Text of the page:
A few years ago, I was having drinks back there in a local bar with old high-school friend, A.J., whose younger brother was the quarterback on that play. We saw Glenn, one of the guys from our high school, who was also on that team, across the bar. Glenn was part of a hard-assed sports family. His brother Rick was in our class, and they were both tough guys, going out for wrestling and football, known bad asses, like their two older brothers. You didn’t mess with this family. The insinuation if you did was they’d all beat the shit out of you, when the prospect of even one of them doing so was pretty terrifying.
Glenn saw us, came over, and we proceeded to have a good time talking about the old days. Glenn looked a lot thinner than he had in those tough-guy high-school days, but I still had that memory of his family of bad asses, so I didn’t make any jokes about this. We were buying each other rounds, hanging out, when I dropped the highlight: “You know what I remember most about you, Glenn? The night you guys beat Mount Carmel. I’m never going to forget that.”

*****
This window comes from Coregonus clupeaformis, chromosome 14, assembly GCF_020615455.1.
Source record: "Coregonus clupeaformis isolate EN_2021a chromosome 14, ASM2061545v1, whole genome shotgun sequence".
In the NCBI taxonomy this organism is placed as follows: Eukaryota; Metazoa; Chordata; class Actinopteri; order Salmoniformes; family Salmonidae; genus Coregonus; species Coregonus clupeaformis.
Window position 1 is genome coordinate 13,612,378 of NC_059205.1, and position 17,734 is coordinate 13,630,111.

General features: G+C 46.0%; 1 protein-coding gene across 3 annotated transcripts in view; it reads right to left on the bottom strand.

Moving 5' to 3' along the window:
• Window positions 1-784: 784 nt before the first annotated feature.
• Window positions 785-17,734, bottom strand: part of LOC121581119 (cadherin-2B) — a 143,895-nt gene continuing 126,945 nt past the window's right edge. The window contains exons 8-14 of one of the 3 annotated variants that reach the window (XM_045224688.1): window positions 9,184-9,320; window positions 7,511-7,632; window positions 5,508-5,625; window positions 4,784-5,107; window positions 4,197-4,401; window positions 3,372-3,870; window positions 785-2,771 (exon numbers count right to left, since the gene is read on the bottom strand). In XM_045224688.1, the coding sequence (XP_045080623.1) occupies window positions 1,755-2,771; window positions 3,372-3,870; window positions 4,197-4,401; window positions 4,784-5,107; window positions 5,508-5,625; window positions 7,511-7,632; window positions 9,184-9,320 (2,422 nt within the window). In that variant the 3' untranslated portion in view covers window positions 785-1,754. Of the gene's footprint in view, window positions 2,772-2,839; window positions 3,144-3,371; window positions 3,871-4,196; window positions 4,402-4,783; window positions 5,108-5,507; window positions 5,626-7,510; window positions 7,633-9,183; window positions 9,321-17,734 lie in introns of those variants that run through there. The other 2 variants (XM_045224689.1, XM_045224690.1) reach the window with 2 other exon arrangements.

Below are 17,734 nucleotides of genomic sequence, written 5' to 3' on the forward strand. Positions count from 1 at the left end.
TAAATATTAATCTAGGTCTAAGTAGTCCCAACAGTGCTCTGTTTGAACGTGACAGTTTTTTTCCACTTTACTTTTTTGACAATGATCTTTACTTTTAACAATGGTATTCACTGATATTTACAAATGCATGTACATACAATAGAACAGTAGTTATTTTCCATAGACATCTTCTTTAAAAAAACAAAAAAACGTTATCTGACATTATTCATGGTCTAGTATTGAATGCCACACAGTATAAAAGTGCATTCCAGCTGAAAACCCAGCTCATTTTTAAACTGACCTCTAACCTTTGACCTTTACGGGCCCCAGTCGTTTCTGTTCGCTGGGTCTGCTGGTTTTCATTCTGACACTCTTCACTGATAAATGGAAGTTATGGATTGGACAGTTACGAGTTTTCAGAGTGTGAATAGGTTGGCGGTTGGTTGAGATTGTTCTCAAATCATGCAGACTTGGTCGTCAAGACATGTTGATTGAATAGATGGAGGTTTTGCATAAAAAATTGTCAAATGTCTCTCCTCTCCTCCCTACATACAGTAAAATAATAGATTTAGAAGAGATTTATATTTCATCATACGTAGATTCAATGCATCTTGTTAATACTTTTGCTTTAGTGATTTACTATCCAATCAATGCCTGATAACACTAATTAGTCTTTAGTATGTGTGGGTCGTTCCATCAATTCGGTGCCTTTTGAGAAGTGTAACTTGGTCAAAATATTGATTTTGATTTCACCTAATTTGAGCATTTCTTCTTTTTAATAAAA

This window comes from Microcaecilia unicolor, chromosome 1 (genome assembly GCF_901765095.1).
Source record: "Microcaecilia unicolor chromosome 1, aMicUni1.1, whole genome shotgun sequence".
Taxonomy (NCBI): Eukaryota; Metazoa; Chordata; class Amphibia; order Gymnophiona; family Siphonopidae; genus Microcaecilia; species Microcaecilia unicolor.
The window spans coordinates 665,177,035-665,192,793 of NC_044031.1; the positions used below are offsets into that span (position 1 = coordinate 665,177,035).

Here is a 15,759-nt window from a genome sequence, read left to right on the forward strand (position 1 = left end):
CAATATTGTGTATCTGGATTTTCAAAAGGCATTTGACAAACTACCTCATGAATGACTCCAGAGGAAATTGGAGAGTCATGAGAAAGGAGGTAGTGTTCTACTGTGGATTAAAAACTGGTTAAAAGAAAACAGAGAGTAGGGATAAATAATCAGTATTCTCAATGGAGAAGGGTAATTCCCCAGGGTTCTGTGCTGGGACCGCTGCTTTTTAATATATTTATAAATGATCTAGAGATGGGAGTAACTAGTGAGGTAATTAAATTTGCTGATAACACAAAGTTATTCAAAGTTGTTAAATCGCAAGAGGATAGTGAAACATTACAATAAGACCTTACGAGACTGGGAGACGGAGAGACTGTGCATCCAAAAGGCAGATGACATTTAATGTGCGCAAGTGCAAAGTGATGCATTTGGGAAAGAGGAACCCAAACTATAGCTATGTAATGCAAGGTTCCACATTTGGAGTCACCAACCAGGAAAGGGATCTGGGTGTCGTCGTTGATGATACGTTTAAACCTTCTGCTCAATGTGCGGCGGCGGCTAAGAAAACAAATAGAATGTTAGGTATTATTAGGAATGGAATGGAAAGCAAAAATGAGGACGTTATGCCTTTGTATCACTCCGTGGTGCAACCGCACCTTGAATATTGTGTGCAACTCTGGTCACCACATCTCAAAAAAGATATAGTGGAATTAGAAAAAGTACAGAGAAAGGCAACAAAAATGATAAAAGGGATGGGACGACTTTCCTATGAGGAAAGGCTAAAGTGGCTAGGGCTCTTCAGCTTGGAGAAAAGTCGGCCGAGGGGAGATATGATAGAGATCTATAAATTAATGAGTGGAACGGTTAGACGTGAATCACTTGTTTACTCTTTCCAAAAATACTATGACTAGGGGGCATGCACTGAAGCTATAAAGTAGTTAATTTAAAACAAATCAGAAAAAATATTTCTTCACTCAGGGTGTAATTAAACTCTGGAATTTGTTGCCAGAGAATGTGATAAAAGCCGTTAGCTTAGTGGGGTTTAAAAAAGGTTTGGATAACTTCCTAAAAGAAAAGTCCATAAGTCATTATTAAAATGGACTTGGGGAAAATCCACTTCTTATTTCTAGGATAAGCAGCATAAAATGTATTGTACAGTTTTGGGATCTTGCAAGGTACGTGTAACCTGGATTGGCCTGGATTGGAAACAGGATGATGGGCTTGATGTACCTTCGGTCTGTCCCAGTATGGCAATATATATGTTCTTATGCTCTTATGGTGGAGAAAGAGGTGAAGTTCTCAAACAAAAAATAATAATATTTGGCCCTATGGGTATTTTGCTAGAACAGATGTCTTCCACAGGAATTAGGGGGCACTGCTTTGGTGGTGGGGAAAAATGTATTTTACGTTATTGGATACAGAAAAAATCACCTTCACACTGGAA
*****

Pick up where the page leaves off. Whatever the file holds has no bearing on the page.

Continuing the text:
Sometimes in conversation, you say something, and by the look that registers on the face of the person you’re speaking to, you know you’ve said something wonderful that will be remembered. And that was the look on Glenn’s face, because obviously he remembered that night, too, probably had a shrine built to it in his memory, and it made him feel great that other people, decades after the fact, remembered that night, too. Let’s just say I didn’t buy another round after that the rest of the night.